Can Acupuncture Help You Get Pregnant?
A New Book
In her new book, “A Patient’s Guide to Acupuncture”, Acupuncturist and Chinese herbalist Sarah Swanberg, MS, LAc, sets out to demystify the Eastern healing modality. In simple language, she explains the philosophy and history, answers common questions, and explains how to find a practitioner. Then, she explains exactly how practitioners diagnose and treat common ailments—from acne and allergies to back pain and infertility.
Many women who are trying to get pregnant turn to acupuncture for help, and In the excerpt below, she shares her acupuncture prescription for fertility. Of course, Western medicine doesn’t recognize causes like “kidney yang deficiency,” although there is plenty of research piling up that shows acupuncture works for various issues.
By Sarah Swanberg, Ms, LAc
Acupuncture can help balance hormones, regulate cycles, increase egg quality, prevent miscarriage, and support a healthy pregnancy, making it useful for women with a range of infertility issues.
By using acupuncture points on the meridians to treat underlying imbalances as well as local points on the abdomen to stimulate blood flow to the reproductive organs, acupuncture has earned a well-deserved reputation for helping many women get pregnant. In fact, a lot of ob-gyns, despite not knowing exactly how it works, recommend acupuncture to their patients before sending them to a fertility specialist. And because of its effectiveness, fertility specialists also often recommend that patients undergoing fertility treatments also receive acupuncture. Studies have shown that acupuncture in conjunction with in vitro fertilization (IVF) increases the chance of a viable pregnancy.
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And since it takes two to tango, we can’t forget to mention sperm quality. Male infertility issues related to sperm count and motility (ability to “swim”) are on the rise and becoming a major part of the infertility landscape. Studies suggest that acupuncture can also be used to help increase sperm quality in men.
Diagnosis and Treatment
The primary patterns we look for when treating issues with fertility:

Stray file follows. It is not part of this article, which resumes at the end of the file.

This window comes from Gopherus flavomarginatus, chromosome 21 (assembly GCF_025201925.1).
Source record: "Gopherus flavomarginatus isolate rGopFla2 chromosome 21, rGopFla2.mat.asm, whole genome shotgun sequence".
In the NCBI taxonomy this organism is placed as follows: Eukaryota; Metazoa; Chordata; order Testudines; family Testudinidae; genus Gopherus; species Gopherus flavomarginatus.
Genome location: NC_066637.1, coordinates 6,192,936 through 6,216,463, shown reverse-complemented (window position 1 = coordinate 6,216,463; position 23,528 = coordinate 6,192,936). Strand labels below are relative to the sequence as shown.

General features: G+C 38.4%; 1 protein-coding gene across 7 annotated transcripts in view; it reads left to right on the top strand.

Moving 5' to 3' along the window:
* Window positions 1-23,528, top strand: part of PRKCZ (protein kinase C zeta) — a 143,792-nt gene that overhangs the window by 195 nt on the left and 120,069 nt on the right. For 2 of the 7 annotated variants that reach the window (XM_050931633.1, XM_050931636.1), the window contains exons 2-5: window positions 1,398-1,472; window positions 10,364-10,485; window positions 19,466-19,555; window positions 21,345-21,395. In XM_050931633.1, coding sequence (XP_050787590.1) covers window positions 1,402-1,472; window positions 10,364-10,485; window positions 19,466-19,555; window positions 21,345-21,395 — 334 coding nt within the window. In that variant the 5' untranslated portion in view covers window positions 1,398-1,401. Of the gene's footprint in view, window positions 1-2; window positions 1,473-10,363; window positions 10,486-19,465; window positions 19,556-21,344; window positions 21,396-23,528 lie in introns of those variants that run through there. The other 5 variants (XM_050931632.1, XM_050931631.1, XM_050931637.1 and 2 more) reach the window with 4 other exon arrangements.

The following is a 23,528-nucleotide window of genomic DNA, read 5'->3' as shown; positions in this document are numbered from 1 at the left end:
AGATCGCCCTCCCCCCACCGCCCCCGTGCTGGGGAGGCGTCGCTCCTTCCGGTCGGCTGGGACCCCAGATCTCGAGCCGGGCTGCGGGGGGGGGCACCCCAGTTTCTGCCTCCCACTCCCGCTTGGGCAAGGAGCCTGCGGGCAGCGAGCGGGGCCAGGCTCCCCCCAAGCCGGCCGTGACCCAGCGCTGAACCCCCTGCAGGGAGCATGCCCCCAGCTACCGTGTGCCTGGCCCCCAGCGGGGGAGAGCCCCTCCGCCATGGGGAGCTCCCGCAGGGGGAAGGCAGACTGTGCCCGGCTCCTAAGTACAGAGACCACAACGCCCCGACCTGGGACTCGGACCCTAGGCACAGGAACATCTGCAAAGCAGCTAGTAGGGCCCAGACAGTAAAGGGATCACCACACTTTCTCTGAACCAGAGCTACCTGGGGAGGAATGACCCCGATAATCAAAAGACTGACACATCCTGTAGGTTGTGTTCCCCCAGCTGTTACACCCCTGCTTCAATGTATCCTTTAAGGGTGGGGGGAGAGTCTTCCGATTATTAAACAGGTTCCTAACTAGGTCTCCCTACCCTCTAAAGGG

Kidney Yin Deficiency: Shorter follicular phase, high follicle-stimulating hormone (FSH), low estrogen, night sweats
Kidney Yang Deficiency: Shorter luteal phase, low progesterone, feeling cold frequently
Liver Qi Stagnation: Stress, irritability, PMS, cold hands and feet
Blood Stagnation: Clotty, painful, heavy periods
Blood Deficiency: Amenorrhea or irregular periods, fatigue, pale skin, and lips; patient might have iron-deficiency anemia
Because of acupuncture’s popularity among women trying to get pregnant, many acupuncturists specialize in fertility and have practices that are dedicated, solely or in part, to working with this population. A large portion of my practice is working with women experiencing fertility challenges, and getting their “I’m pregnant!” emails (and sometimes photos of just-peed-on pregnancy tests) is one of the most joyous and gratifying parts of my job. As the struggle to get pregnant is typically filled with stress and anxiety, the emotional healing that acupuncture offers can be an added benefit during this time.
Depending on your pattern diagnosis, your acupuncturist will recommend a treatment frequency that might range from twice a week to twice a month. For patients hoping to get pregnant naturally, I typically suggest getting regular acupuncture for at least three to four months to see if it can help. When patients are going through in vitro fertilization, I like to work with them during the stimulation and retrieval phase, and then in the week leading up to and just after the embryo transfer. Once we get what is known in the fertility world as the BFP (Big Fat Positive, aka positive preg-nancy test), we move on to supporting the pregnancy and preventing and treating some of the known issues that occur during this very exciting time.
Excerpt from A Patient’s Guide to Acupuncture, by Sarah Swanberg, published by Althea Press. Copyright © 2019 by Callisto Media, Inc. All rights reserved.
The preceding article appeared in NutritiousLife.com on October 3, 2019